The report pointed to La Porte County as the most successful county under the state-run emergency rental assistance program in serving the largest proportion of households. There, almost a third of the county’s estimated 1,354 rental households who are behind on rental payments received rental assistance.
A reason for their success, according to the report?
The County created a rental assistance program in partnership with the township trustees, using funds from the American Rescue Plan Act.
That said, not all successful rental assistance programs have relied on trustees.
Indianapolis has used all of its first round of federal rental aid dollars, and helped more than 32,000 households pay their rent since July 2020.
And they did it by partnering with thirteen neighborhood centers who already shared the same technological platform for energy assistance applications, making it easier to scale-up the program for rental assistance, said Deputy Mayor Jeff Bennett, who leads the IndyRent assistance program. Bennett said they have been able to run the program without involving trustees so far, but that may change as the program begins to offer more rental assistance.
Trustees being shut out is not new
Township trustees say the current pandemic-time struggle is a holdover from another moment in history when township government was under siege: during Gov. Mitch Daniels’ administration, when he was among those who fought to eliminate township government in order to reduce government waste and taxes.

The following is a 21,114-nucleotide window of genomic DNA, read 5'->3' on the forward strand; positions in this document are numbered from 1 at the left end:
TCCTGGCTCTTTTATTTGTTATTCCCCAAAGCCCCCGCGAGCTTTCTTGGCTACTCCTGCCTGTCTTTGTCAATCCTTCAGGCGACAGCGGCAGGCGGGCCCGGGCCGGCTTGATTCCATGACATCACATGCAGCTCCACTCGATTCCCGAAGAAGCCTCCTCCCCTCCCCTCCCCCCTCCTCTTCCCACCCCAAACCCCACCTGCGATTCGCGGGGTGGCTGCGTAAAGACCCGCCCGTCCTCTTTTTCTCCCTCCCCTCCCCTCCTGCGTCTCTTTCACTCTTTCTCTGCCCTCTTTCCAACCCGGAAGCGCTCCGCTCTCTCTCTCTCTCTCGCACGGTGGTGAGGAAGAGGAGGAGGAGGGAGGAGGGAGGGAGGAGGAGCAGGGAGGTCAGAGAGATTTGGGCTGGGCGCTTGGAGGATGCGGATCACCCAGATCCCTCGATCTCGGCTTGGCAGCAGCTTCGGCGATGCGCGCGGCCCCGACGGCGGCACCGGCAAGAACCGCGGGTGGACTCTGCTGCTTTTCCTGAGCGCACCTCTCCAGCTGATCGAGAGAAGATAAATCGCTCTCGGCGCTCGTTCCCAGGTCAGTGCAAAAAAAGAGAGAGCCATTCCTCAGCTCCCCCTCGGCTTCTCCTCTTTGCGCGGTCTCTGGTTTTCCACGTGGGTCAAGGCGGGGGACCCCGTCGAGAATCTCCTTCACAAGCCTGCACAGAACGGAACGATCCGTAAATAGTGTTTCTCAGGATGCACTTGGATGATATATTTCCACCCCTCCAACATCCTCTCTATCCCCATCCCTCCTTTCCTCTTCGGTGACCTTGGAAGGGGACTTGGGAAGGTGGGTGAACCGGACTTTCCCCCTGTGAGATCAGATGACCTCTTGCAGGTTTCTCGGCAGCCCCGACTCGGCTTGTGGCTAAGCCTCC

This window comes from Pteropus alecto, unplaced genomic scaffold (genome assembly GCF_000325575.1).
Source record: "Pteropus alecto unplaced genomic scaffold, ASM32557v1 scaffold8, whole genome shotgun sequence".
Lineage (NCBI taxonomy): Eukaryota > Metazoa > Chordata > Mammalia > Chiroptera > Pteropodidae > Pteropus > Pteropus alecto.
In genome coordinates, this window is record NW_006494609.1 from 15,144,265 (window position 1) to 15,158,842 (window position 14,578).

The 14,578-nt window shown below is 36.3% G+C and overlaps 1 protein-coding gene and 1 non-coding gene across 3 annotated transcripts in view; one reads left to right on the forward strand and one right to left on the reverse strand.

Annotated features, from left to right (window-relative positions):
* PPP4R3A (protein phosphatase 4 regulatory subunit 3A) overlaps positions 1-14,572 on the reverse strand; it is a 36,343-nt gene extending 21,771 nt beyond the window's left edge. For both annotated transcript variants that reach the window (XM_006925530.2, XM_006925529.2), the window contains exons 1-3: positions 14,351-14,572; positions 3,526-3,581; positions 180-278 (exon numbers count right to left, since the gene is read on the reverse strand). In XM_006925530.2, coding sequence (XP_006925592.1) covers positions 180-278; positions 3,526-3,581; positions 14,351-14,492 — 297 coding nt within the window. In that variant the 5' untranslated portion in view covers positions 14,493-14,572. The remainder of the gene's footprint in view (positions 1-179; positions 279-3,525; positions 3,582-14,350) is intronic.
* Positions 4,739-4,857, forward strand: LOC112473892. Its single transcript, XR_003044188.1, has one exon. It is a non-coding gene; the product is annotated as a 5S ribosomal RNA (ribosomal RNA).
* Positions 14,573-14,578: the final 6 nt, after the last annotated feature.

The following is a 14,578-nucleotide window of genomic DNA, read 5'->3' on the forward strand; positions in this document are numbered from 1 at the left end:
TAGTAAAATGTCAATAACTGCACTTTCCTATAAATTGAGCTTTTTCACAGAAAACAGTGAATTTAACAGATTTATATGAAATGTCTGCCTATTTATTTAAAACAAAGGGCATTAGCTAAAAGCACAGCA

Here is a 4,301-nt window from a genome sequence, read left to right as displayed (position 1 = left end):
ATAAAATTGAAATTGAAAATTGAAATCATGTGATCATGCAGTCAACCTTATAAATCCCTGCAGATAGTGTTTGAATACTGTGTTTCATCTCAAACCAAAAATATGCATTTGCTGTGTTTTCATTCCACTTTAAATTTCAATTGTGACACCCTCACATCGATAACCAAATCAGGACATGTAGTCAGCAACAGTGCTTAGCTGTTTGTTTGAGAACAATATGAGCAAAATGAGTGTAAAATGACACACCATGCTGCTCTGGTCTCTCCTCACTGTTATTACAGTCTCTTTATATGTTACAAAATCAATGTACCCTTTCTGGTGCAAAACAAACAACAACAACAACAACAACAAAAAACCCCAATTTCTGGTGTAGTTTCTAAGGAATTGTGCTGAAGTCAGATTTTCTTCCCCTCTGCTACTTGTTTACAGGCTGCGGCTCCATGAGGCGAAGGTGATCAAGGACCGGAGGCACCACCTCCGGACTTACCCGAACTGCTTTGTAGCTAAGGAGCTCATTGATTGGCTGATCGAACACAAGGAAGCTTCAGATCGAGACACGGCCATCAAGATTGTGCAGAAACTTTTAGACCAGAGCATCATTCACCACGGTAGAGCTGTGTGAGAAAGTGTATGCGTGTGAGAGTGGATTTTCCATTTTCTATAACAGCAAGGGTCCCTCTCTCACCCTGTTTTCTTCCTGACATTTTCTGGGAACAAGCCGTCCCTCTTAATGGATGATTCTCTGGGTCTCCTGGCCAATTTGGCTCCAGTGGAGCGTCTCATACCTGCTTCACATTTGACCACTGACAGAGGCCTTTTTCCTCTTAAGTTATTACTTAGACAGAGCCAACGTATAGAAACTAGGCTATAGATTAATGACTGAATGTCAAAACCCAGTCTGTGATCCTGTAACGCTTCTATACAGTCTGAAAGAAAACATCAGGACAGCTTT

Under his leadership, the 2007 Kernan-Shepherd report issued scathing criticism of township government, criticism which still has political ramifications today, township trustees said.
Daniels’ attempts to get rid of township government were ultimately defeated in the December 2009 legislative session, and since then government leaders have avoided any serious push for change. Still, there are critics of township government.
“There has been a push in the state of Indiana going on almost 20 years to get rid of township government,” said Harper. “And being cut out of the COVID funding, there was definitely an element of that in there. Do I think that played a part in the decision making? Absolutely.
“The more irrelevant township government can be made to seem, the better for the people who want to do away with township government.”
When asked for comment, Erin Murphy, a spokesperson for Holcomb’s office, reiterated the housing authority’s stance that township trustees were encouraged to reach out if they exhausted their funds, and that only five trustees applied to help process applications for rental assistance.
At least one county is considering turning to trustee’s offices for help in the future: Deputy Mayor Jeff Bennett told IndyStar that the IndyRent program is strongly considering partnering with the county’s nine trustees offices to administer rental aid in the future and that they have had initial conversations to that end.
Contact IndyStar reporter Ko Lyn Cheang at firstname.lastname@example.org or 317-903-7071. Follow her on Twitter: @kolyn_cheang.
Credit: Source link